The second value we want a good economy to advance is Diversity. Economies affect the range of options that people have in their work and in consumption.

The third value we want a good economy to advance is Equity. Economies affect the distribution of output among actors. They determine our budgets or what share of the social product we receive. In a Participatory Economy for those who can work, remuneration is for effort and sacrifice.

The fourth and final value on which Parecon is built has to do with decisions and is called self-management. Economics affect how much say each actor has in decisions about production, consumption, and allocation.

i love shopping too ! 30.Nov.2007 04:18

damn those union bureaucrats

all you non-business-owners just shut up and listen to the REAL GREENS

we are "moving beyond explotation"

and "making money"

by getting rid of "union benefits" !!!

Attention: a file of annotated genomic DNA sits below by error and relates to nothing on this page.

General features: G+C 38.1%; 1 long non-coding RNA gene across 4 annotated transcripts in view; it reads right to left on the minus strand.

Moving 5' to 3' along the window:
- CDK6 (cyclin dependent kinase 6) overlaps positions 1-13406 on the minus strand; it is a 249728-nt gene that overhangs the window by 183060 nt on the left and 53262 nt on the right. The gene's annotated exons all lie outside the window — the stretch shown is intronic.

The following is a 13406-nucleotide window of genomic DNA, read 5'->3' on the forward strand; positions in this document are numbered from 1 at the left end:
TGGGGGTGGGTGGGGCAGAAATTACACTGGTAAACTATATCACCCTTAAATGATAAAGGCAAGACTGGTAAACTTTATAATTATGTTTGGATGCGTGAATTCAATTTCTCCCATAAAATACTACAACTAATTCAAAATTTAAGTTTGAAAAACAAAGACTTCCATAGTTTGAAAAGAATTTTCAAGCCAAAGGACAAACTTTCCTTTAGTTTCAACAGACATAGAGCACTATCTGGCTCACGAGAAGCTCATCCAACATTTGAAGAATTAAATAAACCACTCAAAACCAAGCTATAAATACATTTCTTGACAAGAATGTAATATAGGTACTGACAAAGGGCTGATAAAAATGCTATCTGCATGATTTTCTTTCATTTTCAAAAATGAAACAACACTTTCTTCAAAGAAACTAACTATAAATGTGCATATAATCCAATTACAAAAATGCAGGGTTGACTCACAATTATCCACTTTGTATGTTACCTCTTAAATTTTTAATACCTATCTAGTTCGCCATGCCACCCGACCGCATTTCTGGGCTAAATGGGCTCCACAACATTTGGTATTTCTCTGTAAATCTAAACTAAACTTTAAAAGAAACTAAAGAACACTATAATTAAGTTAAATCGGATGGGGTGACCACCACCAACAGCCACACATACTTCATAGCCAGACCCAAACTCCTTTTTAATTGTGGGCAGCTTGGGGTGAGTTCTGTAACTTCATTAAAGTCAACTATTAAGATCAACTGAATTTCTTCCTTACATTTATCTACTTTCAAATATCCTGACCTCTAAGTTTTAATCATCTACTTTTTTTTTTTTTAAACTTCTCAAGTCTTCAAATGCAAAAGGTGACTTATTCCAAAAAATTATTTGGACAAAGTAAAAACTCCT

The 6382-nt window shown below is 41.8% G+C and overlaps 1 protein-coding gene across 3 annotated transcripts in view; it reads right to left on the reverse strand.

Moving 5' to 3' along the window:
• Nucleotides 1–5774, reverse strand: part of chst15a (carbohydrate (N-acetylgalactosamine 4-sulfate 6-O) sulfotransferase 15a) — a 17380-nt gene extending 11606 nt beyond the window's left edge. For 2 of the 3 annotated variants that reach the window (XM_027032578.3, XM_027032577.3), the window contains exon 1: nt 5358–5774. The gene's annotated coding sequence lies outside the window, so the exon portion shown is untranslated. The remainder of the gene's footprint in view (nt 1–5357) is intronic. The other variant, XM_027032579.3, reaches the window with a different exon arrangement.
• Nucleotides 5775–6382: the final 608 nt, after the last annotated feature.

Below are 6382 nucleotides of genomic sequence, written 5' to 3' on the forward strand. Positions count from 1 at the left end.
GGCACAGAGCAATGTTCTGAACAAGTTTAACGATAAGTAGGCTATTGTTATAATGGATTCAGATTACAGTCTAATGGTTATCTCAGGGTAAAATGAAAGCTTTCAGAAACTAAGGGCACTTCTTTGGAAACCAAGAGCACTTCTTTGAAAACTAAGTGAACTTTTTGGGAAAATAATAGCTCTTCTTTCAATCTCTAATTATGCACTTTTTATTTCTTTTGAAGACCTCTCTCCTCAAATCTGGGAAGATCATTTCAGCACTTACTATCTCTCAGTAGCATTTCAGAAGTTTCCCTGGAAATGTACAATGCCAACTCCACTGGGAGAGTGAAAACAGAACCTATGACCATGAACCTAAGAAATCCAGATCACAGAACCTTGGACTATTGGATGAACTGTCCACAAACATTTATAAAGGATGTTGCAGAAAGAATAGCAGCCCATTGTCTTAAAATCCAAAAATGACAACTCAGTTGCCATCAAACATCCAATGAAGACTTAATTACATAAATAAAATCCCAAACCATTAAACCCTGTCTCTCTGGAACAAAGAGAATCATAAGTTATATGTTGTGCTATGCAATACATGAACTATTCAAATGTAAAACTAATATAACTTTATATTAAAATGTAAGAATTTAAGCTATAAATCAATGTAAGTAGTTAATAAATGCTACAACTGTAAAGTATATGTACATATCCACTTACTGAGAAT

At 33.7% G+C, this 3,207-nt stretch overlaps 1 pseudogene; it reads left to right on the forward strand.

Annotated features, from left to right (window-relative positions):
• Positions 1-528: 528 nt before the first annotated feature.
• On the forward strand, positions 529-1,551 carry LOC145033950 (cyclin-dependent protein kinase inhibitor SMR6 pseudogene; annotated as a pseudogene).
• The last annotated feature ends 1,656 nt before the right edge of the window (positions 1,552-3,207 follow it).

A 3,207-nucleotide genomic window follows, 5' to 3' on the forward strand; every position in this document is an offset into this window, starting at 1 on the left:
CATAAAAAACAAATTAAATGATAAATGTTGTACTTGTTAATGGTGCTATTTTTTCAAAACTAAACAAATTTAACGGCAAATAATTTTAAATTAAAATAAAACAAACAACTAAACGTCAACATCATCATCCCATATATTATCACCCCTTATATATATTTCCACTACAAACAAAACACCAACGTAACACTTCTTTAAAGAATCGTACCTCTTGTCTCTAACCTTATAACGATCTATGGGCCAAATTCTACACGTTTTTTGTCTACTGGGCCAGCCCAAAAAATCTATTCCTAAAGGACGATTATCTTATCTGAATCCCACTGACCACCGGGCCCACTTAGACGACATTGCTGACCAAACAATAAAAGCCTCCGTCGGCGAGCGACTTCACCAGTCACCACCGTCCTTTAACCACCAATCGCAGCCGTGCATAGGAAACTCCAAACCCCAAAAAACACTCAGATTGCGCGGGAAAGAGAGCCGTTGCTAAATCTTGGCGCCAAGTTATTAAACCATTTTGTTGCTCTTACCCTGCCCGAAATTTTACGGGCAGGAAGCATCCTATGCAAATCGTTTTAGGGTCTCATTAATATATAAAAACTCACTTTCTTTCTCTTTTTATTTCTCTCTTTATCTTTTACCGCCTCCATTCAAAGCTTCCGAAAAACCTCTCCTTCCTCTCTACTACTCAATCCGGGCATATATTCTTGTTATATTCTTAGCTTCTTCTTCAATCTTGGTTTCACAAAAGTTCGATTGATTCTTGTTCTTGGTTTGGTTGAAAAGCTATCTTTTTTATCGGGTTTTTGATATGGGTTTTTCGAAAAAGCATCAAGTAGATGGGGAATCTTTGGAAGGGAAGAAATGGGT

So far I haven't heard a viable solution 30.Nov.2007 21:15

Brian the Green

First, it isn't my decision. Second, no one said she's getting rid of the union.

While I agree that Participatory Economics is a preferable alternative, it's 2007 and today we live in a capitalist system. I'm doing my best to change it. But the reality is she has to pay taxes, rent, and all the other expenses associated with the business. There isn't a lot of participation going on. If the business fails, no one has a job or benefits.

While I agree that more participation would be better, these aren't my decisions to make and each player has responsibility for the situation. I know it sounds easy to blame the "boss" but that is only part of the truth.

I support unions, but I also see situations like this where a small business is stuck in an unsustainable situation. Union related expenses run between $600-$1,000 per employee per month.

I know it's easy to read books and articles about economics and talk about different economic models. Have you actually started or led a business?